Although he reluctantly decided to step down last night, the 50-year- old father-of-three was defiant about his private life, the details of which had been splashed across the Sunday papers in conventionally prurient style.
Yet even by liberal Labour standards, let alone the strict moral sanctions of the Tory party, Mr Spencer's lifestyle was determinedly unconventional.
His wife, Liz, had known he was gay ever since the couple first met as students 26 years ago, and accepted that he would frequently make trips to Amsterdam and other places to indulge his pleasures.
"Like the song from Les Miserables, `There are some things that are better left unspoken, better left unsaid'," she said. "We have always promised to be completely honest with each other and Thomas has always told me everything that I have asked him."
Mrs Spencer made clear that she respected his double life and did not ask about his trips away or his sexual partners or the videos he watched.
However, even she was unaware of Mr Spencer's drug use, and the discovery of not just cannabis joints but cocaine was the main factor in the affair which was to ensure that he could no longer stand for the Tories at the European elections in June.
Mr Spencer had anyway become worried about the Tories' increasing Euroscepticism, and it was noticeable that Kenneth Clarke, the former Tory Chancellor, was a lone voice yesterday within the party to offer his support to the beleaguered MEP.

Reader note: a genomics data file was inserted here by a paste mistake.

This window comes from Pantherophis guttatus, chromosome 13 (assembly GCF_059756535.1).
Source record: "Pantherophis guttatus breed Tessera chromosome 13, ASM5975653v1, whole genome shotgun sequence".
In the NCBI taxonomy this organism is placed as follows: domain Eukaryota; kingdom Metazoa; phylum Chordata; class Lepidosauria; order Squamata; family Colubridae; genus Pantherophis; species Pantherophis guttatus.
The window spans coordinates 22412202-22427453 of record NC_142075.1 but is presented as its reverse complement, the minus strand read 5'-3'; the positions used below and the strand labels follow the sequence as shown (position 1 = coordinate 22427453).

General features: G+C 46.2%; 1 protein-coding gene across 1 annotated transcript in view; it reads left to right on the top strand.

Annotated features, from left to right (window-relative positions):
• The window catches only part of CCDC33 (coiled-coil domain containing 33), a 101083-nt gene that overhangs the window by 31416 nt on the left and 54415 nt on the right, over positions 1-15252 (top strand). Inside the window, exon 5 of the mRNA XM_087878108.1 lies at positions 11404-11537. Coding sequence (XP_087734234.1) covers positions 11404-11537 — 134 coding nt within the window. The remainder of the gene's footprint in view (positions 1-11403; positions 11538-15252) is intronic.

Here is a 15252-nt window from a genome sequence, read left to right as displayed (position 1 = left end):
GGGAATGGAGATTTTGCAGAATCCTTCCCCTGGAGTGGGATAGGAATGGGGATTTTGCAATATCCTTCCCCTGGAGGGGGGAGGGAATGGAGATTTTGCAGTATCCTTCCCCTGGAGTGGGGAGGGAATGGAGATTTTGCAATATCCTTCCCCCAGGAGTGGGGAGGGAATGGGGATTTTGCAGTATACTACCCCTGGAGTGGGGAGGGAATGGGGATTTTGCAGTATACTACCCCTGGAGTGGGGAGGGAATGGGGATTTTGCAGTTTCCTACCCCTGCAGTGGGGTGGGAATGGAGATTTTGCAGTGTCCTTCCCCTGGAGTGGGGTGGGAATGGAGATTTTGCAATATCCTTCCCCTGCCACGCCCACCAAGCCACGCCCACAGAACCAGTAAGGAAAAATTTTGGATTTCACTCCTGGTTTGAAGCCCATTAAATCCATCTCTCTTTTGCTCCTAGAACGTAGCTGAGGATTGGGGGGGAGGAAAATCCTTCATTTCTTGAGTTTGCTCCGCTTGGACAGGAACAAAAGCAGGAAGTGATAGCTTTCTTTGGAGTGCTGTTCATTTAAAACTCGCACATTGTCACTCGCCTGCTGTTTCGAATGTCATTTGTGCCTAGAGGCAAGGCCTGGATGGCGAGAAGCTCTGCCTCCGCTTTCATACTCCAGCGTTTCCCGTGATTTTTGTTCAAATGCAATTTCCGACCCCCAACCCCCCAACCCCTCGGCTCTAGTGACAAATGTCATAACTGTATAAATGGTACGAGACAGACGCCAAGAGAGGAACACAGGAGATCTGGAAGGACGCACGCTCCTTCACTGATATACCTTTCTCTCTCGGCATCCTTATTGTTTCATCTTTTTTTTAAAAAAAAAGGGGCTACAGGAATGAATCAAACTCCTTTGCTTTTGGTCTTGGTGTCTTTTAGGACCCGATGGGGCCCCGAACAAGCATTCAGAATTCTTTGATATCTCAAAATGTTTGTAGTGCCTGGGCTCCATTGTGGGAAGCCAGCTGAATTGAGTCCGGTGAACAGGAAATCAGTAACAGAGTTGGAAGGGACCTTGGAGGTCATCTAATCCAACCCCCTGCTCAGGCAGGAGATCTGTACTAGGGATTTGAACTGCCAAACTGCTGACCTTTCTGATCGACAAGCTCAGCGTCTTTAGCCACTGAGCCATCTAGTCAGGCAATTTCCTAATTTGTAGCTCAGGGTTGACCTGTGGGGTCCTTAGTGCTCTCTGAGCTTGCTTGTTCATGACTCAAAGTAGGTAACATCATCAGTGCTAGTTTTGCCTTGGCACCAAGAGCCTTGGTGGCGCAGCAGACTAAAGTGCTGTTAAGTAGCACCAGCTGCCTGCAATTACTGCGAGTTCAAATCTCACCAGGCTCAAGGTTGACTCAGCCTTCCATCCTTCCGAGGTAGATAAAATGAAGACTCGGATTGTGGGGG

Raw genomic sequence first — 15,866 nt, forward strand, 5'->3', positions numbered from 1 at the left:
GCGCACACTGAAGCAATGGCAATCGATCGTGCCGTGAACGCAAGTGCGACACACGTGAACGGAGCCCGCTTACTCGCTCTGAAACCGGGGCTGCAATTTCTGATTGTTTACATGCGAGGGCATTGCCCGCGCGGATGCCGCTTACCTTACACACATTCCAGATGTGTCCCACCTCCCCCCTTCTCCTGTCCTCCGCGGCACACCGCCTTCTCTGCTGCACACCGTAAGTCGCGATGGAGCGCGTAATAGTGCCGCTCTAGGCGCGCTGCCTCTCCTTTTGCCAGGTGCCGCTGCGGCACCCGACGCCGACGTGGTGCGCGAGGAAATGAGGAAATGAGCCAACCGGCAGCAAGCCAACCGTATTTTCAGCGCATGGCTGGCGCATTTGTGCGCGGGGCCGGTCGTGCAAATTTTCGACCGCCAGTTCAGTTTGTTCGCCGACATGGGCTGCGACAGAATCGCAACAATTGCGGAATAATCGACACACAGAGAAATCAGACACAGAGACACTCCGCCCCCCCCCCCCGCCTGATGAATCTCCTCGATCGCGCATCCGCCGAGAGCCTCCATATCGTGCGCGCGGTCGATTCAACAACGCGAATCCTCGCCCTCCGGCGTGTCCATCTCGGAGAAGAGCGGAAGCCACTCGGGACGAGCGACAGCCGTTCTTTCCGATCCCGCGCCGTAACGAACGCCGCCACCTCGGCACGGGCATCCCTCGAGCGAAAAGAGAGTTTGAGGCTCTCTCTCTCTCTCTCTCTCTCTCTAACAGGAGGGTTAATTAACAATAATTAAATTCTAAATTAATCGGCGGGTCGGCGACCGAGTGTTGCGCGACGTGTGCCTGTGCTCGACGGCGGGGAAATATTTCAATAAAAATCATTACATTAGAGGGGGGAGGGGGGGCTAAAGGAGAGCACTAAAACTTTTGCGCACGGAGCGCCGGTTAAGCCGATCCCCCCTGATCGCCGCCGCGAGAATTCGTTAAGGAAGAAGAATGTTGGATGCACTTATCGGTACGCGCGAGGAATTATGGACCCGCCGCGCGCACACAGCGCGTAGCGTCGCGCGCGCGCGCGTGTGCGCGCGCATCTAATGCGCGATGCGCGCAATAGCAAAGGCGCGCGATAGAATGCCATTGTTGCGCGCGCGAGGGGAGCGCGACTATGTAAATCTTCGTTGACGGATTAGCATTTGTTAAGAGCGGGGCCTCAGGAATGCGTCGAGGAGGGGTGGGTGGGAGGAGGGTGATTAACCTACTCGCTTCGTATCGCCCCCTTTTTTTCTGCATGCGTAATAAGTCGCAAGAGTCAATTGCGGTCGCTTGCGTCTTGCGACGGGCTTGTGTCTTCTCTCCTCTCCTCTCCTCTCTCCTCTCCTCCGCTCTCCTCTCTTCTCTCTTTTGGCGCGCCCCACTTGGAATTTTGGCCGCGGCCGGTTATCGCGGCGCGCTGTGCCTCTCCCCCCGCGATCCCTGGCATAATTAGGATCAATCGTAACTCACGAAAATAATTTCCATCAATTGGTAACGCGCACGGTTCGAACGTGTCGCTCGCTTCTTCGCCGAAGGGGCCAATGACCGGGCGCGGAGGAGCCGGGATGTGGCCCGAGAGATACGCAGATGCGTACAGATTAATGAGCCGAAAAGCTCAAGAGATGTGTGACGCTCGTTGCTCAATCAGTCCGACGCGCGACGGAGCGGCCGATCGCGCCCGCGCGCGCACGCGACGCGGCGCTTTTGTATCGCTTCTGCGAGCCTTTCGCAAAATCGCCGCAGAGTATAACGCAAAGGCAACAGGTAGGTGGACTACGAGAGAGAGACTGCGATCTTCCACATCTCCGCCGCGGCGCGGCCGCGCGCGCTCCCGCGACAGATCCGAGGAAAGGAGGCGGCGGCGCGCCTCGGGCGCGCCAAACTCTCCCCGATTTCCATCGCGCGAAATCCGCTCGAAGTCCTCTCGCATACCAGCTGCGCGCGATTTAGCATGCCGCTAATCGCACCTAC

Last night Mr Spencer said: "At 5.45pm I spoke to Michael Ancram, the chairman of the Conservative Party, who has been kind enough to pay tribute to the work I have done for the party.
"I have concluded it is in the best interests of all concerned that I should withdraw from the party's list for the next European elections."
The incident rounded off a disastrous week for the Tories, coming in the wake of reports of storms within the shadow cabinet and polls that gave the party their lowest rating since the election.
However, Conservative Central Office was last night trying to put a positive spin on the latest scandal sure to affect the party's already low popularity.
"This is a vindication of the system that William Hague has set up," one Tory source said. "In the past, the Tory party didn't have a centralised disciplinary structure and that's why you had the spectacle of people like [Neil] Hamilton dithering over resignation. Spencer saw which way the wind was blowing and went."
Last night Mr Spencer bowed out with the dignity that he and his wife had attempted to maintain throughout the most turbulent 24 hours of their lives.
"I would like to thank all the journalists whose individual courtesy has made the last two days bearable," he said.